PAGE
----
How one teacher's experience overcomes lack of certification

At Ellicott City school, history becomes special

August 30, 2002|By Tanika White | Tanika White,SUN STAFF

Many mornings, as he bikes the few miles to the Homewood School in Ellicott City, Ken Katzen worries about whether he is really teaching his students the things they need to know about colonization, transcendentalism and criminal and civil law.

When they leave his sparsely decorated classroom each year, he frets, will these teen-agers know what their rights are?

It's a question any good teacher would ask. But it's made even more relevant for teachers like Katzen, who are forced to teach subjects or on grade levels they never prepared for in school to make up for a growing teacher shortage.

State education officials bemoan the high number of Maryland teachers who are teaching outside their certified fields, particularly after a study by Education Trust - a national children's advocacy group - said that 22 percent of the state's middle and high school teachers did not study in college the subjects they teach.

The report, released last week, also said that 35 percent of the teachers in Maryland's secondary schools with high populations of minority students are teaching outside their fields.

Katzen is one of those teachers.

Although he has taught many subjects over the years, Katzen, 56, is certified with a masters degree in special education. That means he is trained to teach students who need individual education plans to combat a documented learning deficit.

At Homewood School - Howard County's alternative learning center that houses three special education programs in one building - Katzen still does some of what he's trained to do.

But the particular program he teaches in, Gateway, is for students with behavioral problems, not necessarily learning problems. So this year he is charged with teaching high school students U.S. government and history - a course he not only isn't certified in, but also disliked as a child.

"I think it's fascinating now," Katzen said. "But I didn't necessarily care for history when I was in high school."

`Behind the curve'

Today, after more than 30 years of teaching, Katzen has many, many friends in the profession. And when he compares himself to the ones who studied the subject in college, he fears he comes up lacking.

"A U.S. history teacher who is certified in social studies just knows more history than I do. They have more history-teaching techniques than I do. So there are weaknesses there," he said. "I'm behind the curve on using the technology and some of the latest techniques in social studies."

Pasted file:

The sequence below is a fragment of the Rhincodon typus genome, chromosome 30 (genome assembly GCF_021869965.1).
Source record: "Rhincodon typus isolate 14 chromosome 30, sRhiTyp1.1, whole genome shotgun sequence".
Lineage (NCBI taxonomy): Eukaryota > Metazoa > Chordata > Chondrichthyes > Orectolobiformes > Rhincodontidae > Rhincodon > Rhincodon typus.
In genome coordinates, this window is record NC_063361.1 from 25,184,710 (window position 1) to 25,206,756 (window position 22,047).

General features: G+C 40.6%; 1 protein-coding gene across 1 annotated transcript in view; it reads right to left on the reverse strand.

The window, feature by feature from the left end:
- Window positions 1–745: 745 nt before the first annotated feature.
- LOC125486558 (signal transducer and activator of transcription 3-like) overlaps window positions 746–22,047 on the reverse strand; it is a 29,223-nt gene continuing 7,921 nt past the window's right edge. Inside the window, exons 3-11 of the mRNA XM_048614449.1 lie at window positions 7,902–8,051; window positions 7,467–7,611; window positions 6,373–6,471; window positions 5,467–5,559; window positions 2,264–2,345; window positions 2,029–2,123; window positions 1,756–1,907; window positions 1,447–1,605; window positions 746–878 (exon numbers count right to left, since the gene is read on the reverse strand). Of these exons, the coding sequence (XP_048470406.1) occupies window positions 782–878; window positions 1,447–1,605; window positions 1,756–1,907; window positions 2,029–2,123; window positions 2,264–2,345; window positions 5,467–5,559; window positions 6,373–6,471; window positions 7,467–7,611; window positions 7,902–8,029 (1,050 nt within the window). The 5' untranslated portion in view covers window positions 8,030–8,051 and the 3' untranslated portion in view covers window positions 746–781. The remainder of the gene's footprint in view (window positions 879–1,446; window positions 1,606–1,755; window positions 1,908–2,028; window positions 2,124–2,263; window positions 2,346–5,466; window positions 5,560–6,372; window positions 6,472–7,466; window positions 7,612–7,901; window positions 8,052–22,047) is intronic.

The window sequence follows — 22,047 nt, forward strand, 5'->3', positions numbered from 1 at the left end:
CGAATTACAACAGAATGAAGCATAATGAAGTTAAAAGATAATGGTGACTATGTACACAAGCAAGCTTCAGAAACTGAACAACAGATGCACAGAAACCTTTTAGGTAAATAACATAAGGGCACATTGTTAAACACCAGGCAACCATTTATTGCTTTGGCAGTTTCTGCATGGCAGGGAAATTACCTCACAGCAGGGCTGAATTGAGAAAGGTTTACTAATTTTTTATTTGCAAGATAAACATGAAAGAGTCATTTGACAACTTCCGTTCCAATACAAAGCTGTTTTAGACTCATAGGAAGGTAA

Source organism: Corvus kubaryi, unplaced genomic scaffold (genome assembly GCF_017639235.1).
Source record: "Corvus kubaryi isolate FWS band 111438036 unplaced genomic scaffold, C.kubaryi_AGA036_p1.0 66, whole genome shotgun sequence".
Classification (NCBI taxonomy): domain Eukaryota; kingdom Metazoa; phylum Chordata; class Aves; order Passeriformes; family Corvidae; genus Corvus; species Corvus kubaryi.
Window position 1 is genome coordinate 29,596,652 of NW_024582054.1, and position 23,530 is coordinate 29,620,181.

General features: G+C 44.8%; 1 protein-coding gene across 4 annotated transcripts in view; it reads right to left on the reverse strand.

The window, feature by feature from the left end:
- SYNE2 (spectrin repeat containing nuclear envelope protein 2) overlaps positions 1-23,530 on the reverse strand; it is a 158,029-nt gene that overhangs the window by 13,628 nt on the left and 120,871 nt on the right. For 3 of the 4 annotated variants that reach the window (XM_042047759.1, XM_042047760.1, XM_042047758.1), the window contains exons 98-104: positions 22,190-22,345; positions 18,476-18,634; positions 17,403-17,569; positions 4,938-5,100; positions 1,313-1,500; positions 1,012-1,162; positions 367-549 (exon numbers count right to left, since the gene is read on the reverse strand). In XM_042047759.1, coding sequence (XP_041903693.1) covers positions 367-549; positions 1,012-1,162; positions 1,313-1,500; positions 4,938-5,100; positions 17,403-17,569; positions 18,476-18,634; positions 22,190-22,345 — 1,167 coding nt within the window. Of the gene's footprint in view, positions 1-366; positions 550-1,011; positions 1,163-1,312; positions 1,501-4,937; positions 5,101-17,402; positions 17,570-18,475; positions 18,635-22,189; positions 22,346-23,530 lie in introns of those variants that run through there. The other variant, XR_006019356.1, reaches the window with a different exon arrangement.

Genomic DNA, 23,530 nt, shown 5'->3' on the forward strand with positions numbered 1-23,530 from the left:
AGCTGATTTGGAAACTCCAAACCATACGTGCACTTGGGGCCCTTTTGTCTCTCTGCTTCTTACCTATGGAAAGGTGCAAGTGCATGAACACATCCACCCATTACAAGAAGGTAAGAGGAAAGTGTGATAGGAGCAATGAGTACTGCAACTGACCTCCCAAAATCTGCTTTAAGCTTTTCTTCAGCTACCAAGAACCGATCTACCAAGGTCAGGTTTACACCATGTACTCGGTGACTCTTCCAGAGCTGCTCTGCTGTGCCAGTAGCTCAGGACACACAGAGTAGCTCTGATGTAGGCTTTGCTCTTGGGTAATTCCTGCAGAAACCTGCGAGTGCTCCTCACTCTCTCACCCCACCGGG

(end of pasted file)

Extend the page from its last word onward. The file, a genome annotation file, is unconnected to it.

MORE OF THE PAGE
He wishes he had more social-studies-related stories to tell, such as interesting trivial tales about presidents Garfield or Taft. And he worries how his fidgety, emotional, impulsive students will pass the high school assessments - rumored among educators to be impossibly difficult for any student.

"It's very frustrating knowing that the kids we have who have huge holes in their education, many of whom have very little intrinsic motivation to learn," Katzen said, "most of them, I really don't see how they're going to pass [the assessments]."

At the same time, Katzen doesn't think officials should forbid teachers from teaching outside of their certified areas - especially at schools like Homewood.

"People ask me what do you teach, and I say, `I don't teach social studies. I teach kids,'" Katzen said. When you have a talent for teaching children, wherever they are on the academic scale, the certification is not so important, he said.

"There are dynamite math or science teachers that I'd love to have here, because they've figured it out. They learned how to teach these kids," Katzen said.

"But I would rather have someone with the skills who can teach these kids. And as a generality, special education teachers are much better prepared to teach the sort of kids we teach than subject-area-certified teachers." he said.

In his classes, for instance, Katzen might teach one group with two different textbooks, a skill used regularly by special education teachers familiar with individualized instruction. He's deft at modifying classwork for some students, and assessments for others.

`Innate ability'

As the students in his class chatter constantly and repeatedly interrupt - "Mr. Katzen! What page you say that was on again? Mr. Katzen! Can I sit at a different desk?" - he coolly manages to keep his train of thought, sometimes stopping to answer, sometimes calmly ignoring his chanted name.

The learning is haltingly slow at Homewood; but it goes on.

"I tell them, `I know you're not going to remember the year that the Battle of Little Bighorn took place. But if you learn to think so that no one takes your money or your power or your rights, unless you want them to, that's what I want you to learn,'" Katzen said. "Social studies is about thinking."

An expert in social studies might not be able to get through to them in such a challenging environment. But Katzen can, and does.

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